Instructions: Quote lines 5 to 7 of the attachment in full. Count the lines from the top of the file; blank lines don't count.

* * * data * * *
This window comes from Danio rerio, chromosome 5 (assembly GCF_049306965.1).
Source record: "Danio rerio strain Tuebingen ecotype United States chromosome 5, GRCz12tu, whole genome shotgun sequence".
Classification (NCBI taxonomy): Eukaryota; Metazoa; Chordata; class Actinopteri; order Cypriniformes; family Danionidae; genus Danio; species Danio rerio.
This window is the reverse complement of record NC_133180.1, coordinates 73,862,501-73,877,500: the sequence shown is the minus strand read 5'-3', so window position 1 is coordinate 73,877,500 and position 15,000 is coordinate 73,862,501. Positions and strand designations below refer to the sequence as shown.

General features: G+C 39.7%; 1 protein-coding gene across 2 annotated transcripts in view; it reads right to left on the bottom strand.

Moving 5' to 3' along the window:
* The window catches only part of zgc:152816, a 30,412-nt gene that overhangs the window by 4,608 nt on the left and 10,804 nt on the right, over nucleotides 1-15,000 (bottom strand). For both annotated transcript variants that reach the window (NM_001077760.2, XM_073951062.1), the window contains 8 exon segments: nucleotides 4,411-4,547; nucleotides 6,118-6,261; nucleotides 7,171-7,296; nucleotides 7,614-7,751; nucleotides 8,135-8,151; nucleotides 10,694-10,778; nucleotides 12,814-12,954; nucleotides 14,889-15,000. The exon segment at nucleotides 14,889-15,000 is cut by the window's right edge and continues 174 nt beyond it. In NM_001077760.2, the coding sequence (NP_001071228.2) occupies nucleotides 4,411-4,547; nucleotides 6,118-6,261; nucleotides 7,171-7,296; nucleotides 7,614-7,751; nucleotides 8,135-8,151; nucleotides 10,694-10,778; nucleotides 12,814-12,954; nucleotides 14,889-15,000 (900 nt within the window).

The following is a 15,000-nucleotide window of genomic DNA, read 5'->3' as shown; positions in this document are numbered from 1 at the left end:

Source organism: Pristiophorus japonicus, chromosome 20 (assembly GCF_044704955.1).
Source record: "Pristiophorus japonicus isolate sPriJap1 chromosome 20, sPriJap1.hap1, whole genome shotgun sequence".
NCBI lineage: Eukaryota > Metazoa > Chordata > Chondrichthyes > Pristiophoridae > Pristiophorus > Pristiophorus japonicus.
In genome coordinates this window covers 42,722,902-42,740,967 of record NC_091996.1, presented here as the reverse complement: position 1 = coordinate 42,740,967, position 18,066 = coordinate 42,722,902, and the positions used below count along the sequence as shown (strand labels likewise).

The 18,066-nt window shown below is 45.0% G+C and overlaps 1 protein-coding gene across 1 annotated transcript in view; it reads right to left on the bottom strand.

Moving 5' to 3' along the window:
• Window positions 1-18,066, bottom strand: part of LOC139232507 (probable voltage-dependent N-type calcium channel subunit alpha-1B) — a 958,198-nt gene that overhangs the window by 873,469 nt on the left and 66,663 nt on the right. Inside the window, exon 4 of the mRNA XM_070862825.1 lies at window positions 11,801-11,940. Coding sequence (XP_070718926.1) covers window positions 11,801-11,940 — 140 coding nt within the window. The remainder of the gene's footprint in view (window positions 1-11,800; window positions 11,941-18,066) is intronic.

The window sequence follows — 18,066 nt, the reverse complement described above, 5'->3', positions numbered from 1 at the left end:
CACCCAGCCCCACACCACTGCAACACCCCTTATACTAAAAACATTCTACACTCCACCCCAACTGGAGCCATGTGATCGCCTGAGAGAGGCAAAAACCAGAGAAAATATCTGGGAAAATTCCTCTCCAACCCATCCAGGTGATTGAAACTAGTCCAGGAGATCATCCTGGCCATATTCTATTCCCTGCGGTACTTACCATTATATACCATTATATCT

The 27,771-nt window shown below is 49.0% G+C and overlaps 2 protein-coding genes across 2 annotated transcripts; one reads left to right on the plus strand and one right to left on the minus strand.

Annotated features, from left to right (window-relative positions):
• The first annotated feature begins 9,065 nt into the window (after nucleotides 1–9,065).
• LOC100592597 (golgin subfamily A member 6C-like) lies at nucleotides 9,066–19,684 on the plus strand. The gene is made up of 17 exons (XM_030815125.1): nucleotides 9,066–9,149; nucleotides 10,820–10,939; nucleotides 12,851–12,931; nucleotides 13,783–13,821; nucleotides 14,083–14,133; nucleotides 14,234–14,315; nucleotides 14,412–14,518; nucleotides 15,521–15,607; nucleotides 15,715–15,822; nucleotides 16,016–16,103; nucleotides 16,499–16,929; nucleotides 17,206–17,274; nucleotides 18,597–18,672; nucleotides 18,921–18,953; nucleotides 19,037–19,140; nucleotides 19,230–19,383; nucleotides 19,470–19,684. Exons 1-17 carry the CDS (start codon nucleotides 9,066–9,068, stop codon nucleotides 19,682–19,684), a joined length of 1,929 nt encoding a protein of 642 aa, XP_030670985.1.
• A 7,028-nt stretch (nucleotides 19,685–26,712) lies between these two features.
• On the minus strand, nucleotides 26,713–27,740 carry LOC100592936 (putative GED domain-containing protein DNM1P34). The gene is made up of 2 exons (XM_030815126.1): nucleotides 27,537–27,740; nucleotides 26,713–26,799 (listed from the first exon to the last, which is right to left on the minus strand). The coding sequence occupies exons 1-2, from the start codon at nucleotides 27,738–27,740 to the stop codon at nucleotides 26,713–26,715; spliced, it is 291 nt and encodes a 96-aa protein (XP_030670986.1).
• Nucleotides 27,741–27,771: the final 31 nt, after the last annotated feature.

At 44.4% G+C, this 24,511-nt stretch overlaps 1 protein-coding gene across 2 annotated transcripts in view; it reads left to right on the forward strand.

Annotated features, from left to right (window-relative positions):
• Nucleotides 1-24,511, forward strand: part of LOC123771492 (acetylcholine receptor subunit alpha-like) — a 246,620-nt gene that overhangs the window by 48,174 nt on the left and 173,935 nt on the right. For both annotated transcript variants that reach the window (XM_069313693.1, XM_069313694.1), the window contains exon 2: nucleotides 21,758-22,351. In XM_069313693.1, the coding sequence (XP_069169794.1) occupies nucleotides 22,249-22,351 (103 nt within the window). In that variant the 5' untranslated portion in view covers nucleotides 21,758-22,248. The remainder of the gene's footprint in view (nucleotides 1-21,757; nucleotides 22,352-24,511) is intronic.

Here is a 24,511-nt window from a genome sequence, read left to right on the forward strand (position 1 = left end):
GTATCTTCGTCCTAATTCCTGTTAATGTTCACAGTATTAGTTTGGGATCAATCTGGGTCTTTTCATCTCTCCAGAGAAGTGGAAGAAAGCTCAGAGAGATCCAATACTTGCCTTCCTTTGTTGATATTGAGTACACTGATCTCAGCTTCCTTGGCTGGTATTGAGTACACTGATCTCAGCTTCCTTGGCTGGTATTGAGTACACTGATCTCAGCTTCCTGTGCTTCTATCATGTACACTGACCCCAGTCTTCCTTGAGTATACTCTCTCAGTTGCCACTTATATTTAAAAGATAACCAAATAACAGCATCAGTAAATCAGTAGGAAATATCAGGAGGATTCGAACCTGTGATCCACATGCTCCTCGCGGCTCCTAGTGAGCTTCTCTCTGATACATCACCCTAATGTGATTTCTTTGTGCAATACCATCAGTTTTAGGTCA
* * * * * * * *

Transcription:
General features: G+C 39.7%; 1 protein-coding gene across 2 annotated transcripts in view; it reads right to left on the bottom strand.

Moving 5' to 3' along the window:
* The window catches only part of zgc:152816, a 30,412-nt gene that overhangs the window by 4,608 nt on the left and 10,804 nt on the right, over nucleotides 1-15,000 (bottom strand). For both annotated transcript variants that reach the window (NM_001077760.2, XM_073951062.1), the window contains 8 exon segments: nucleotides 4,411-4,547; nucleotides 6,118-6,261; nucleotides 7,171-7,296; nucleotides 7,614-7,751; nucleotides 8,135-8,151; nucleotides 10,694-10,778; nucleotides 12,814-12,954; nucleotides 14,889-15,000. The exon segment at nucleotides 14,889-15,000 is cut by the window's right edge and continues 174 nt beyond it. In NM_001077760.2, the coding sequence (NP_001071228.2) occupies nucleotides 4,411-4,547; nucleotides 6,118-6,261; nucleotides 7,171-7,296; nucleotides 7,614-7,751; nucleotides 8,135-8,151; nucleotides 10,694-10,778; nucleotides 12,814-12,954; nucleotides 14,889-15,000 (900 nt within the window).